Based on the assigned materials, how would you resolve the questions below? Some of these questions are based on my old casebook, so you won’t necessarily be able to answer all the questions. Try your best anyway and we’ll discuss them in class.
Explanations will be posted here after we complete our discussion of the materials.
1. The basics. P sues D (an auto manufacturer) in state court for negligence arising from a car accident. The alleged negligence is negligent manufacture of a component of P’s car, which P believes was the proximate cause of P’s injury. At trial, the jury finds for D and the court enters judgment against P. Believing her lawyer did a poor job in the trial, P files a second suit against D for the same injury, again alleging negligence, this time using a better lawyer. Can D object on the basis of claim preclusion?
2. Privity. Same hypo as # 1. After losing the first suit, P dies. P’s spouse, serving as executor to P’s estate, files suit on behalf of the estate against D for P’s wrongful death. Can D object on the basis of claim preclusion?
3. State-to-state. Same hypo as # 1. Would it matter if suit 2 was brought in the courts of a different state?
4. State-to-federal. Same hypo as # 1. Would it matter if suit 2 was brought in federal court?
5. Same claim I? Same hypo as # 1, but in the second suit, P asserts claims for strict liability and breach of warranty. Can D object on the basis of claim preclusion?
6. Same claim II? Penny sues Donna in state court for breach of a contract to sell an electric guitar. At the time, Penny decides not to sue Donna for negligence for an unrelated car accident. Penny wins at trial and judgment is entered on her behalf. Emboldened by her victory, Penny files a second suit against Donna for negligence arising from the car accident. Donna asserts claim preclusion as a defense, arguing that Penny could have joined her negligence claim in the same suit. Will Donna win?
7. Same party? Paul, Penny, and David get into a bar fight. Paul sues David for battery in federal court and loses. Penny later sues David for battery from the same bar fight. David asserts claim preclusion as a defense. Will David prevail?
8. Counterclaims? Penny sues Donna in federal court for negligence arising from a car accident involving the two women. Penny loses at trial and judgment is entered against her. Emboldened by her victory, Donna then files suit against Penny in federal court for negligence arising from the same car accident. Penny asserts claim preclusion as a defense. Will she prevail?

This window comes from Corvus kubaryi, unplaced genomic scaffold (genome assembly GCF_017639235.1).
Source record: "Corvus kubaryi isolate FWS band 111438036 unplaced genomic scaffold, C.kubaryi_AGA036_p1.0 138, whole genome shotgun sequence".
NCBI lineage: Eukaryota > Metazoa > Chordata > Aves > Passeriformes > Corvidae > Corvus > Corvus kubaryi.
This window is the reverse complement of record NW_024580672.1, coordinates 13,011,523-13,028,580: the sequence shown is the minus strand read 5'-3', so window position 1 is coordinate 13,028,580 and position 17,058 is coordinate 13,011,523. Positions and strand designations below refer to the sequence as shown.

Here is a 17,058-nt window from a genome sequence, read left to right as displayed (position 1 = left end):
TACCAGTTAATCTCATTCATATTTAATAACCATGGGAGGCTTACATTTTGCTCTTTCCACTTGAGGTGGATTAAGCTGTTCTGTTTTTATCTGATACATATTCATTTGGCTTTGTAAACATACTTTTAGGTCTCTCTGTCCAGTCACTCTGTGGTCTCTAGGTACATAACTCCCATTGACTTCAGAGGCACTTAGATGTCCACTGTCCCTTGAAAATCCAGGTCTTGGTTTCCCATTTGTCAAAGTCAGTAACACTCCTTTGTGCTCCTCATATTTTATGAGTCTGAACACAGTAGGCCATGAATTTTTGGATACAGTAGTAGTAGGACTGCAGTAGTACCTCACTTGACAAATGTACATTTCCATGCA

9. State-to-federal revisited. Bartkansas and Homeria are two states of the United States. P and D were parties to a licensing agreement that gave D the right to sell products containing P’s patented invention. P is upset at D because D never paid any of the royalties due under the license agreement in 2006. P sues D in Homeria state court for breach of the licensing agreement. P wins and judgment is entered in his favor. P later sues D in Bartkansas federal court for patent infringement arising from D’s 2006 sale of products containing the invention, seeking damages to P’s business above and beyond the license fees sought and obtained in the first action. D seeks dismissal on the basis of claim preclusion. P argues that federal common law bars the exercise of claim preclusion because the patent claim could not have been asserted in state court. Is she correct?
10. Federal-to-state I. P sues D in federal court in Bartkansas for defamation. Applying the two-year Bartkansas statute of limitations, the federal court involuntarily dismisses the suit with prejudice and on the merits. P then refiles the same suit in Homeria state court. Homeria uses a 10-year statute of limitations for defamation claims. D argues that P’s claim is barred because the FRCP treats an involuntary dismissal like this as an adjudication upon the merits, barring relitigation. Is D correct?
11. Federal-to-state II. P sues D in federal court in Bartkansas for defamation. P refuses to comply with a discovery order and the court enters judgment in D’s favor, dismissing with prejudice P’s claims. P later sues D in Homeria state court for the same alleged defamation. D moves for dismissal on the basis of claim preclusion, and P objects, noting that Bartkansas state courts would not give preclusive effect to an involuntary dismissal done as a discovery sanction. Is D correct?
12. Federal-to-federal. Same fact pattern as # 11. The second suit, however, is in Homeria federal court rather than Homeria state court. D moves for dismissal on the basis of claim preclusion, and P objects, noting that Bartkansas state courts would not give preclusive effect to an involuntary dismissal done as a discovery sanction. Is D correct?
Updated Apr. 16, 2015